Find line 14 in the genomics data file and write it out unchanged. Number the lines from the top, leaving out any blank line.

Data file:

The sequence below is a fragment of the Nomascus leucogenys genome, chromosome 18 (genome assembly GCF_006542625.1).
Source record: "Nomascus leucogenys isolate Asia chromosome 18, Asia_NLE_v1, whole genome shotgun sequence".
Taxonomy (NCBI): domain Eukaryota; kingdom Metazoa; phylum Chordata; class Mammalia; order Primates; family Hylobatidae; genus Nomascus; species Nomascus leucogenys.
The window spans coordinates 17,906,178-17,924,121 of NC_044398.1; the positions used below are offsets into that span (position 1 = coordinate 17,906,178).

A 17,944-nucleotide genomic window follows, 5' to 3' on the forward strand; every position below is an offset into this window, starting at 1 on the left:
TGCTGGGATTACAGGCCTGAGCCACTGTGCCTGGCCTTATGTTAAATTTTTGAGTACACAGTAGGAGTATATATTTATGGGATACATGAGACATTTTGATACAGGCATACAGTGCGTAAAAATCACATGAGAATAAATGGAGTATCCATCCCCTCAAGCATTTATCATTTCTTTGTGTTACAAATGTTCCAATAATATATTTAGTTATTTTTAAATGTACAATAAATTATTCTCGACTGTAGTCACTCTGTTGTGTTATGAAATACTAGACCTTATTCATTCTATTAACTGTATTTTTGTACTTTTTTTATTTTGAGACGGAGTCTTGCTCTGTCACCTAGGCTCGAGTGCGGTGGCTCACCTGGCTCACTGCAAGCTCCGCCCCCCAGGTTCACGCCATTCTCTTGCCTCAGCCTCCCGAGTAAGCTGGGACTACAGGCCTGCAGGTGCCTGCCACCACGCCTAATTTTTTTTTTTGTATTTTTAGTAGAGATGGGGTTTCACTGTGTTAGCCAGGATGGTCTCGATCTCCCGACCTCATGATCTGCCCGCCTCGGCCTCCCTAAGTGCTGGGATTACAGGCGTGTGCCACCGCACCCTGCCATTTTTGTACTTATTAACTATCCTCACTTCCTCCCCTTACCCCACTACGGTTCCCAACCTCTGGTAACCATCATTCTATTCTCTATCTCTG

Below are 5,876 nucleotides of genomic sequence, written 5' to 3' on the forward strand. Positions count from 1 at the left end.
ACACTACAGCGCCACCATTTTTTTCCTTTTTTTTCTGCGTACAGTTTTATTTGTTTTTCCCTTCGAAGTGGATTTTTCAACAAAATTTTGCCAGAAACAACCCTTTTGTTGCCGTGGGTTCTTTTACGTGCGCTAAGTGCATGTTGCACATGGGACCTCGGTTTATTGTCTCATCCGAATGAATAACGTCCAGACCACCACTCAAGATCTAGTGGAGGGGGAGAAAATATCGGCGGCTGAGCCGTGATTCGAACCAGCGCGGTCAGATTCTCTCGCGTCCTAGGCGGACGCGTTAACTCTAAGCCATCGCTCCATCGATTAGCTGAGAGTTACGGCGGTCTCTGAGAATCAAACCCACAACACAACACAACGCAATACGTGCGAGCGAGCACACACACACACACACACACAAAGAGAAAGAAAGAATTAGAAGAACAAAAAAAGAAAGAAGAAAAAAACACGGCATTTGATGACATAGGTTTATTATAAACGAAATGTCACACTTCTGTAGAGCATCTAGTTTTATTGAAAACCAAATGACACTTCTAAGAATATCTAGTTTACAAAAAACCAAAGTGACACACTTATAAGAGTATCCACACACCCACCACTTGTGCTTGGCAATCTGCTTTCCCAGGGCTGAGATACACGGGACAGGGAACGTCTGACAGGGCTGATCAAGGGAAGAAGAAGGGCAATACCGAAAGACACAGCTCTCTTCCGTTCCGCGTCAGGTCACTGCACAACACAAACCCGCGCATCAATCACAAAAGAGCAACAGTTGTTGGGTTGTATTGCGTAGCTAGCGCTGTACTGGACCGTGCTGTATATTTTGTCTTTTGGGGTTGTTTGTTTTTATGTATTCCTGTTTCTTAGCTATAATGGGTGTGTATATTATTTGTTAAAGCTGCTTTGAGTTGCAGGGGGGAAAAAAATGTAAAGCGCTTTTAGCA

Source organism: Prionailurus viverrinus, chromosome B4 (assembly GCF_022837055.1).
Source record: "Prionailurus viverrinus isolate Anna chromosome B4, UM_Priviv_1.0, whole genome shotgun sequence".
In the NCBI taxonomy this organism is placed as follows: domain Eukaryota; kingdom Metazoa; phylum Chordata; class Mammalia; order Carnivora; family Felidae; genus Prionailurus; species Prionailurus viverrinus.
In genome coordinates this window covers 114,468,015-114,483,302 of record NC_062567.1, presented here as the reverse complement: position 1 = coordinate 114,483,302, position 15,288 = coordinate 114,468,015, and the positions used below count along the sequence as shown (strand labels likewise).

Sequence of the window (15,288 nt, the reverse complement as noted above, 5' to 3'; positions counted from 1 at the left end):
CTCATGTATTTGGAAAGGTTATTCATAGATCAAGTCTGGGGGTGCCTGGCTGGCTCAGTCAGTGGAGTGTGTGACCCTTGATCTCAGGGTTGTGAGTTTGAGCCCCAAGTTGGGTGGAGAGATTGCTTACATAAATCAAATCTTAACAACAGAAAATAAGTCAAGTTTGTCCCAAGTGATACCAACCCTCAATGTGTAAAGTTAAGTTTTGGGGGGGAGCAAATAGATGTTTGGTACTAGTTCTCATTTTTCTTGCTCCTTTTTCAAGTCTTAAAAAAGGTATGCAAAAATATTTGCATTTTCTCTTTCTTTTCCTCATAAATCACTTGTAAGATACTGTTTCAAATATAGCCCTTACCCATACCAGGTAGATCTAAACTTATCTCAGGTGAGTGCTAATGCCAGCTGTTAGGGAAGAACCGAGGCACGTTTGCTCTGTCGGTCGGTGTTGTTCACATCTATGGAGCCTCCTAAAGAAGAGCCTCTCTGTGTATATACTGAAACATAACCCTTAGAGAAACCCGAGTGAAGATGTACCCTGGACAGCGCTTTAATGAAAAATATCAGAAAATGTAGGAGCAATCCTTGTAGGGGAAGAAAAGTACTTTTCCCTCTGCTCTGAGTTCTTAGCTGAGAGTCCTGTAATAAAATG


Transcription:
CTCATGTATTTGGAAAGGTTATTCATAGATCAAGTCTGGGGGTGCCTGGCTGGCTCAGTCAGTGGAGTGTGTGACCCTTGATCTCAGGGTTGTGAGTTTGAGCCCCAAGTTGGGTGGAGAGATTGCTTACATAAATCAAATCTTAACAACAGAAAATAAGTCAAGTTTGTCCCAAGTGATACCAACCCTCAATGTGTAAAGTTAAGTTTTGGGGGGGAGCAAATAGATGTTTGGTACTAGTTCTCATTTTTCTTGCTCCTTTTTCAAGTCTTAAAAAAGGTATGCAAAAATATTTGCATTTTCTCTTTCTTTTCCTCATAAATCACTTGTAAGATACTGTTTCAAATATAGCCCTTACCCATACCAGGTAGATCTAAACTTATCTCAGGTGAGTGCTAATGCCAGCTGTTAGGGAAGAACCGAGGCACGTTTGCTCTGTCGGTCGGTGTTGTTCACATCTATGGAGCCTCCTAAAGAAGAGCCTCTCTGTGTATATACTGAAACATAACCCTTAGAGAAACCCGAGTGAAGATGTACCCTGGACAGCGCTTTAATGAAAAATATCAGAAAATGTAGGAGCAATCCTTGTAGGGGAAGAAAAGTACTTTTCCCTCTGCTCTGAGTTCTTAGCTGAGAGTCCTGTAATAAAATG